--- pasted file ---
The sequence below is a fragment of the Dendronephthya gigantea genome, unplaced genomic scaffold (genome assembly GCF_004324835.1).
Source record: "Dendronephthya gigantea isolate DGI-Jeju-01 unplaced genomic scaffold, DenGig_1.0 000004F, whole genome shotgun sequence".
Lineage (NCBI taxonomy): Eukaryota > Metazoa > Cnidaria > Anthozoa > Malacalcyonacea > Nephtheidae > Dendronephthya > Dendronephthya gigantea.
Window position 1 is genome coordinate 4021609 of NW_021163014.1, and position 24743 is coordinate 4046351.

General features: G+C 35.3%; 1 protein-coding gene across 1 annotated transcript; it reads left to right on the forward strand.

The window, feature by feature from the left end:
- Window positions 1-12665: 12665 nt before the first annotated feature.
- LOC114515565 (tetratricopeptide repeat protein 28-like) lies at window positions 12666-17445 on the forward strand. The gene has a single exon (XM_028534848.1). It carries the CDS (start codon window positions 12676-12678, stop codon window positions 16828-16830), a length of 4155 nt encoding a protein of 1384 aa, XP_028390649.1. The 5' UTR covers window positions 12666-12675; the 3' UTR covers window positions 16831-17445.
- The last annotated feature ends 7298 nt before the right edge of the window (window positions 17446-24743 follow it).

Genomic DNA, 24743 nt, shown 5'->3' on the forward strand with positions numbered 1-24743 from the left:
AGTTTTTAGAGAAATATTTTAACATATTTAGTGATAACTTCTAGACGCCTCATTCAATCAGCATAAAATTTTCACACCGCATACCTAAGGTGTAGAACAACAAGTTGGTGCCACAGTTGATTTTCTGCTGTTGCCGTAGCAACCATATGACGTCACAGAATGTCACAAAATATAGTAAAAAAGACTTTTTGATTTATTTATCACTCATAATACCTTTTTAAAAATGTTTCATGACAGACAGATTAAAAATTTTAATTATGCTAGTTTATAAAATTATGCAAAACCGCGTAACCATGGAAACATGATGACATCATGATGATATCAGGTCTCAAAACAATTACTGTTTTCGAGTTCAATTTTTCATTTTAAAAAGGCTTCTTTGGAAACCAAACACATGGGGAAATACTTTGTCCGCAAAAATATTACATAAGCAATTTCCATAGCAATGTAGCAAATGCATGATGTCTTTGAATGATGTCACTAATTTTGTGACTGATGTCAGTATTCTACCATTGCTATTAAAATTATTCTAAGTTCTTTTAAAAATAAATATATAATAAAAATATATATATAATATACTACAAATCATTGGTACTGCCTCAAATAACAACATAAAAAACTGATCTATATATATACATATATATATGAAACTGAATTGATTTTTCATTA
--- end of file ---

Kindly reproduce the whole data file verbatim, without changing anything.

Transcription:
The sequence below is a fragment of the Dendronephthya gigantea genome, unplaced genomic scaffold (genome assembly GCF_004324835.1).
Source record: "Dendronephthya gigantea isolate DGI-Jeju-01 unplaced genomic scaffold, DenGig_1.0 000004F, whole genome shotgun sequence".
Lineage (NCBI taxonomy): Eukaryota > Metazoa > Cnidaria > Anthozoa > Malacalcyonacea > Nephtheidae > Dendronephthya > Dendronephthya gigantea.
Window position 1 is genome coordinate 4021609 of NW_021163014.1, and position 24743 is coordinate 4046351.

General features: G+C 35.3%; 1 protein-coding gene across 1 annotated transcript; it reads left to right on the forward strand.

The window, feature by feature from the left end:
- Window positions 1-12665: 12665 nt before the first annotated feature.
- LOC114515565 (tetratricopeptide repeat protein 28-like) lies at window positions 12666-17445 on the forward strand. The gene has a single exon (XM_028534848.1). It carries the CDS (start codon window positions 12676-12678, stop codon window positions 16828-16830), a length of 4155 nt encoding a protein of 1384 aa, XP_028390649.1. The 5' UTR covers window positions 12666-12675; the 3' UTR covers window positions 16831-17445.
- The last annotated feature ends 7298 nt before the right edge of the window (window positions 17446-24743 follow it).

Genomic DNA, 24743 nt, shown 5'->3' on the forward strand with positions numbered 1-24743 from the left:
AGTTTTTAGAGAAATATTTTAACATATTTAGTGATAACTTCTAGACGCCTCATTCAATCAGCATAAAATTTTCACACCGCATACCTAAGGTGTAGAACAACAAGTTGGTGCCACAGTTGATTTTCTGCTGTTGCCGTAGCAACCATATGACGTCACAGAATGTCACAAAATATAGTAAAAAAGACTTTTTGATTTATTTATCACTCATAATACCTTTTTAAAAATGTTTCATGACAGACAGATTAAAAATTTTAATTATGCTAGTTTATAAAATTATGCAAAACCGCGTAACCATGGAAACATGATGACATCATGATGATATCAGGTCTCAAAACAATTACTGTTTTCGAGTTCAATTTTTCATTTTAAAAAGGCTTCTTTGGAAACCAAACACATGGGGAAATACTTTGTCCGCAAAAATATTACATAAGCAATTTCCATAGCAATGTAGCAAATGCATGATGTCTTTGAATGATGTCACTAATTTTGTGACTGATGTCAGTATTCTACCATTGCTATTAAAATTATTCTAAGTTCTTTTAAAAATAAATATATAATAAAAATATATATATAATATACTACAAATCATTGGTACTGCCTCAAATAACAACATAAAAAACTGATCTATATATATACATATATATATGAAACTGAATTGATTTTTCATTA